Raising Goats For Dummies
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To a show your goat, you need to pretty it up a bit by washing, clipping, and trimming hooves. Not all goat shows have the same grooming requirements, so check before you clip. Here are some hints for preparing your goats for showing.

Clip your goats two weeks before a show to allow any mistakes to grow back.

To clip a goat for a show, you need

  • Clippers

  • Clipper oil

  • Scissors

  • Brush

  • #50 surgical blade

Follow these steps to clip a goat for a fuzzy goat show:

  1. Secure the goat on a stanchion by tying it with a short rope to a fence or by having another person hold it.

  2. Brush and clean the goat.

    Brush the goat thoroughly, removing any down. Then clean the goat's coat with a waterless shampoo or use a few drops of mild dishwashing soap mixed with warm water in a spray bottle. Mist the coat and dry with a towel. Do this several times over the whole body until you can't see any new dirt on the towel.

  3. Clip with the grain of the hair, starting around the neck and cutting it shorter in the front.

  4. Trim the hair with the grain from the front of the throat down to the shoulder and around the neck to the back.

    Put less pressure on the clippers to remove decreasing amounts of hair as you move to the back. Lightly clip to remove any long hair on the brisket.

  5. Remove excess hair, clipping with the grain, between the elbow and knee on each leg.

  6. Still clipping with the grain of the hair, remove excess hair on the flank and belly.

  7. Lightly clip along the grain to remove any long hair from the escutcheon and the back of the thigh.

  8. Clipping against the grain, trim the sides of the tail and leave a 2-inch brush on top.

    Use your scissors to even the end of the brush.

  9. Working against the grain, remove the hair at the top of the hooves and under the dew claw.

  10. Clip inside the ears.

    If your goat has ear tattoos for identification, this will help the judge see the tattoos.

  11. Clip off a doe's beard, cutting against the grain.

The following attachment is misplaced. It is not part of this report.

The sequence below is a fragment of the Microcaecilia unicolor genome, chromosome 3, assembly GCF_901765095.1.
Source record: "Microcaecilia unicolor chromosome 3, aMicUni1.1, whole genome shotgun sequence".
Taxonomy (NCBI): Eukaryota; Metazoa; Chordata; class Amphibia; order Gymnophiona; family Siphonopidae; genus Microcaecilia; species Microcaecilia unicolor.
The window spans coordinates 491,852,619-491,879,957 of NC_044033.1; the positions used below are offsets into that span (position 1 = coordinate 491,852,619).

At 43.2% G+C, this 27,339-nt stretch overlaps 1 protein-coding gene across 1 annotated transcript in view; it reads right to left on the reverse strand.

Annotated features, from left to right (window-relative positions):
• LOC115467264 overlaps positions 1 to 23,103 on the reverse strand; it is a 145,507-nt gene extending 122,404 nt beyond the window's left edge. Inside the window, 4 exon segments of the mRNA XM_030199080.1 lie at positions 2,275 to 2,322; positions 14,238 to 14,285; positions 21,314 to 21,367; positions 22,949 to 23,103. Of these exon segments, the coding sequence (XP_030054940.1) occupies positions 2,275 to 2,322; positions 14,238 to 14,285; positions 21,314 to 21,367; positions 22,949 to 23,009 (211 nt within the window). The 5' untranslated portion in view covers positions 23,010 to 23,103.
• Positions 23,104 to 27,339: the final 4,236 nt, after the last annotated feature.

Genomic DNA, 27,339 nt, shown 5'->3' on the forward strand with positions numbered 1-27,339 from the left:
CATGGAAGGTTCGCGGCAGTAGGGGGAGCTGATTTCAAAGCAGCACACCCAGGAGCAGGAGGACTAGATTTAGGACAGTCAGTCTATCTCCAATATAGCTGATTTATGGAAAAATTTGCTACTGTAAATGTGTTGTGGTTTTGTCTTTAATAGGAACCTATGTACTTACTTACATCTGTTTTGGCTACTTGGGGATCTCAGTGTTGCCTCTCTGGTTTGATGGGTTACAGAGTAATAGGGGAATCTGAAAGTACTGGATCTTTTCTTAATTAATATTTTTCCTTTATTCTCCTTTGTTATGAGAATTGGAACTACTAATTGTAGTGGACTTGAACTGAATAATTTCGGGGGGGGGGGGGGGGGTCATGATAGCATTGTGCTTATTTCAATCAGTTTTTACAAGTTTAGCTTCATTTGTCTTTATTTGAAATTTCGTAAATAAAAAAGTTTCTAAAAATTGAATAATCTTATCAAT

Leave the beard on a buck; it makes him look more masculine.

  12. Working against the grain, clip as much hair off your goat's face and ears as you can get.

    You don't have to trim the bony part of the face because the hair is thin here already. Trim up the neck and chin. Trim the cheeks on each side, keeping them symmetrical. Trim the poll (top of the head where the horns were).

  13. Shave the udder of a senior dairy doe with a 50 (surgical) blade.

    Clip the udder when it's full so you're less likely to nick or cut it. You'll also do a better job on a full udder.

    Lift one leg at a time to clip the sides and back of the udder. Hold each teat between the thumb and two fingers to avoid nicking as you trim around it.

    If the medial ligament has a deep cleft, leave a little hair on the bottom of that line so it is not accentuated. If the medial ligament is not strong, leave a small amount of hair on the bottom of each half of the udder.

    If the foreudder attachment isn't smooth, leave about 2 inches of slightly longer hair down the middle of the belly to give it a smoother appearance.

  14. Brush the hair off your goat and evaluate the result of your clipping.

    If necessary, neaten up by removing excess hair that you have missed. You can use scissors or press lightly with clippers, going with the grain of hair.

  15. Give your goat a final brushing to remove cut hair and then put her away.

Let the clippers cool down when they get hot and apply clipper oil to keep them lubricated.

About This Article

This article is from the book:

About the book author:

Cheryl K. Smith has raised a small herd of Nigerian Dwarf and Oberian dairy goats under the herd name Mystic Acres since 1998. She is the owner of karmadillo Press and is the author of Goat Health Care, Goat Midwifery, The Best of Ruminations Goat Milk and Cheese Recipes, and Raising Goats: Some Essentials.

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